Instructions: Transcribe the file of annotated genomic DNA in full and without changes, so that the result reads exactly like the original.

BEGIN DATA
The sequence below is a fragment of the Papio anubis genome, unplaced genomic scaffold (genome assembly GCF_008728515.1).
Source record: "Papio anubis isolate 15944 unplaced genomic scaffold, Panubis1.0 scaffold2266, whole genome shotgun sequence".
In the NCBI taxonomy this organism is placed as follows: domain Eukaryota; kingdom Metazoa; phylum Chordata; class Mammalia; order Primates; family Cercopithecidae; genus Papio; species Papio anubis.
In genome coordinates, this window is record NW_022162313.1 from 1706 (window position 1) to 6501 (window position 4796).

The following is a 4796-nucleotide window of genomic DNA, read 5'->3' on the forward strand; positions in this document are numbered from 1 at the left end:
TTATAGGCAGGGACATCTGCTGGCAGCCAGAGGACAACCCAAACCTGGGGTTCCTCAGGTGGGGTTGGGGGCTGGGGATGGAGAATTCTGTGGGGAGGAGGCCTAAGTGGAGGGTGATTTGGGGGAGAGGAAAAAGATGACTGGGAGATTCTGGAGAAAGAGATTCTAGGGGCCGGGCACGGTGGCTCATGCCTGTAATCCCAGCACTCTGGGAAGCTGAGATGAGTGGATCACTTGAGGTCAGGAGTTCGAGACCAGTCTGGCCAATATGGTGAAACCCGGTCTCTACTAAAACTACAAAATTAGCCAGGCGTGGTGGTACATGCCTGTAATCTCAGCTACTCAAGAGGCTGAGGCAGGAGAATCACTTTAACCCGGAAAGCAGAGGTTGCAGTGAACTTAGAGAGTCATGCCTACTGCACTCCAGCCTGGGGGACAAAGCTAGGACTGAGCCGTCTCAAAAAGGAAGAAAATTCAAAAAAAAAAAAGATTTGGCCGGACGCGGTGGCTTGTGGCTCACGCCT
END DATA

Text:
The sequence below is a fragment of the Papio anubis genome, unplaced genomic scaffold (genome assembly GCF_008728515.1).
Source record: "Papio anubis isolate 15944 unplaced genomic scaffold, Panubis1.0 scaffold2266, whole genome shotgun sequence".
In the NCBI taxonomy this organism is placed as follows: domain Eukaryota; kingdom Metazoa; phylum Chordata; class Mammalia; order Primates; family Cercopithecidae; genus Papio; species Papio anubis.
In genome coordinates, this window is record NW_022162313.1 from 1706 (window position 1) to 6501 (window position 4796).

The following is a 4796-nucleotide window of genomic DNA, read 5'->3' on the forward strand; positions in this document are numbered from 1 at the left end:
TTATAGGCAGGGACATCTGCTGGCAGCCAGAGGACAACCCAAACCTGGGGTTCCTCAGGTGGGGTTGGGGGCTGGGGATGGAGAATTCTGTGGGGAGGAGGCCTAAGTGGAGGGTGATTTGGGGGAGAGGAAAAAGATGACTGGGAGATTCTGGAGAAAGAGATTCTAGGGGCCGGGCACGGTGGCTCATGCCTGTAATCCCAGCACTCTGGGAAGCTGAGATGAGTGGATCACTTGAGGTCAGGAGTTCGAGACCAGTCTGGCCAATATGGTGAAACCCGGTCTCTACTAAAACTACAAAATTAGCCAGGCGTGGTGGTACATGCCTGTAATCTCAGCTACTCAAGAGGCTGAGGCAGGAGAATCACTTTAACCCGGAAAGCAGAGGTTGCAGTGAACTTAGAGAGTCATGCCTACTGCACTCCAGCCTGGGGGACAAAGCTAGGACTGAGCCGTCTCAAAAAGGAAGAAAATTCAAAAAAAAAAAAGATTTGGCCGGACGCGGTGGCTTGTGGCTCACGCCT